Read more
5.0
1 total
Loading...

Additional Information

Publisher
Princeton University Press
Read more
Published on
Apr 12, 2010
Read more
Pages
336
Read more
ISBN
9781400834631
Read more
Language
English
Read more
Genres
Business & Economics / Banks & Banking
Business & Economics / Forecasting
Business & Economics / Foreign Exchange
Business & Economics / Government & Business
Business & Economics / Money & Monetary Policy
Read more
Content Protection
This content is DRM protected.
Read more
Read Aloud
Available on Android devices
Read more
Eligible for Family Library

Reading information

Smartphones and Tablets

Install the Google Play Books app for Android and iPad/iPhone. It syncs automatically with your account and allows you to read online or offline wherever you are.

Laptops and Computers

You can read books purchased on Google Play using your computer's web browser.

eReaders and other devices

To read on e-ink devices like the Sony eReader or Barnes & Noble Nook, you'll need to download a file and transfer it to your device. Please follow the detailed Help center instructions to transfer the files to supported eReaders.
As international financial markets have become more complex, so has the regulatory system which oversees them. The Basel Committee is just one of a plethora of international bodies and groupings which now set standards for financial activity around the world, in the interests of protecting savers and investors and maintaining financial stability. These groupings, and their decisions, have a major impact on markets in developed and developing countries, and on competition between financial firms. Yet their workings are shrouded in mystery, and their legitimacy is uncertain.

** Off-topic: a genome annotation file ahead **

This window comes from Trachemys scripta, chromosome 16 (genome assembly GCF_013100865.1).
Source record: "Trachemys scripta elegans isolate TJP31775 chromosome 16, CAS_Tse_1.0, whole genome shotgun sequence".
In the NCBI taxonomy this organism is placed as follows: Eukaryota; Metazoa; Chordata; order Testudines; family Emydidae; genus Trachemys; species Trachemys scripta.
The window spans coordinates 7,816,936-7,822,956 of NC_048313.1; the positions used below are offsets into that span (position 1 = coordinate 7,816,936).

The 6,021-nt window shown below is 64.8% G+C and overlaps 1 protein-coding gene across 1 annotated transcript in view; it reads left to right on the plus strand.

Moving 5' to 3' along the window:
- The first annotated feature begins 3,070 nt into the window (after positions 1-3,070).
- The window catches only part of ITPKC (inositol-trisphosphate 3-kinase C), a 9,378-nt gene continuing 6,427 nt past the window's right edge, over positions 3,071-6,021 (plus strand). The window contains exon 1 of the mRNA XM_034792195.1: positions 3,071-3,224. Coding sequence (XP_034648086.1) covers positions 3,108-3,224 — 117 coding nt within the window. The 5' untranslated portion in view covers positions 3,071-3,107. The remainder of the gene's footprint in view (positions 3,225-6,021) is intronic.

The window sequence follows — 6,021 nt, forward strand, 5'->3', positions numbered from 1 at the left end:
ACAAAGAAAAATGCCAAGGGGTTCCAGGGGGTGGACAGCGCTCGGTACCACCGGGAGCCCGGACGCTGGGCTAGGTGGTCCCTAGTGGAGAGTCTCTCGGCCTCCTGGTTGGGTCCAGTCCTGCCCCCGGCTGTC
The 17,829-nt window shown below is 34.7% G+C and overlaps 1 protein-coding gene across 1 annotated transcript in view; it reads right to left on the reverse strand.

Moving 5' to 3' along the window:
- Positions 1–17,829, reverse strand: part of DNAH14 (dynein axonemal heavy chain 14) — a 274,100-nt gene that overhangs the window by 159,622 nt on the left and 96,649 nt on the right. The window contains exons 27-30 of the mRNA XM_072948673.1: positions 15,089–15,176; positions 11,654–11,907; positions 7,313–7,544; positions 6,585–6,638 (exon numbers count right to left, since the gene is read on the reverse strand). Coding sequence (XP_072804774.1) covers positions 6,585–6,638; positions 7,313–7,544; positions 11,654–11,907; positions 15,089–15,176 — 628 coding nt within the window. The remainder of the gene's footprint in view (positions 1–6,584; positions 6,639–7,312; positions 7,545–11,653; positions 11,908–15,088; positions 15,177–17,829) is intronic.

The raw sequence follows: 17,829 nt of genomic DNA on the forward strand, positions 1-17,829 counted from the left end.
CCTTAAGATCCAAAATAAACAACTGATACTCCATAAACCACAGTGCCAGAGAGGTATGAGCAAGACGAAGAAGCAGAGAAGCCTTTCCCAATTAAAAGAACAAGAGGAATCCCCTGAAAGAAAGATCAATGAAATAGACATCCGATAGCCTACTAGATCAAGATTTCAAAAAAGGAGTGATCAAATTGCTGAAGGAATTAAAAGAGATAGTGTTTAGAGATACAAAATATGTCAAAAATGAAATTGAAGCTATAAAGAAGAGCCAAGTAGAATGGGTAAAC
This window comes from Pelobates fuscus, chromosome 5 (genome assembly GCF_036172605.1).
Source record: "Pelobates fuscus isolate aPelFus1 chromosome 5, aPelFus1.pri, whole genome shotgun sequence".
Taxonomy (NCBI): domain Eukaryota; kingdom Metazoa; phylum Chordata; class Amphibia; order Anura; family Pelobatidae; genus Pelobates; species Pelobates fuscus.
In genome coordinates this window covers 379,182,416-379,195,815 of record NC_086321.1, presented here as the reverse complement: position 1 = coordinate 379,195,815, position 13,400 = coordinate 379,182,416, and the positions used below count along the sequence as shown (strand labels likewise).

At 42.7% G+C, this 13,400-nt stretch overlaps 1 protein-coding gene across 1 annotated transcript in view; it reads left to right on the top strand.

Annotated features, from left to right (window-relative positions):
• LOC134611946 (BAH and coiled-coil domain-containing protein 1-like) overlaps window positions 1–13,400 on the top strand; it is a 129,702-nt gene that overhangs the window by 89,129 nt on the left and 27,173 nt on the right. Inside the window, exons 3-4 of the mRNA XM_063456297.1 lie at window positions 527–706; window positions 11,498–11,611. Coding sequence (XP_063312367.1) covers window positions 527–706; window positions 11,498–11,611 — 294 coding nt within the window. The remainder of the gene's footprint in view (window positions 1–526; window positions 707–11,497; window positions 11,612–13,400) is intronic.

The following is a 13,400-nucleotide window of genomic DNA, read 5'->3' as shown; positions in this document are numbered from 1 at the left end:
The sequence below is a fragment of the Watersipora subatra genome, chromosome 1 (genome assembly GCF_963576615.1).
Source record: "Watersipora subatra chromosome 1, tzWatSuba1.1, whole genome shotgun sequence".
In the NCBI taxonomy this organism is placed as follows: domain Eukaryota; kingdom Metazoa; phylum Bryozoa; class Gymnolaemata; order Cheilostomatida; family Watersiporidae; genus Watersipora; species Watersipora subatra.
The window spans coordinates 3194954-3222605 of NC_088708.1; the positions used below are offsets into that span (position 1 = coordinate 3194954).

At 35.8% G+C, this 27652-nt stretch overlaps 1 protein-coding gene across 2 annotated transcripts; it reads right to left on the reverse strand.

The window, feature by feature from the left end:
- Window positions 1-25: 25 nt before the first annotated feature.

Here, for the first time, two men who have worked within the system describe its origins and development in clear and accessible terms. Howard Davies was the first Chairman of the UK's Financial Services Authority, the single regulator for the whole of Britain's financial sector. David Green was Head of International Policy at the FSA, after spending thirty years in the Bank of England, and has been closely associated with the development of the current European regulatory arrangements.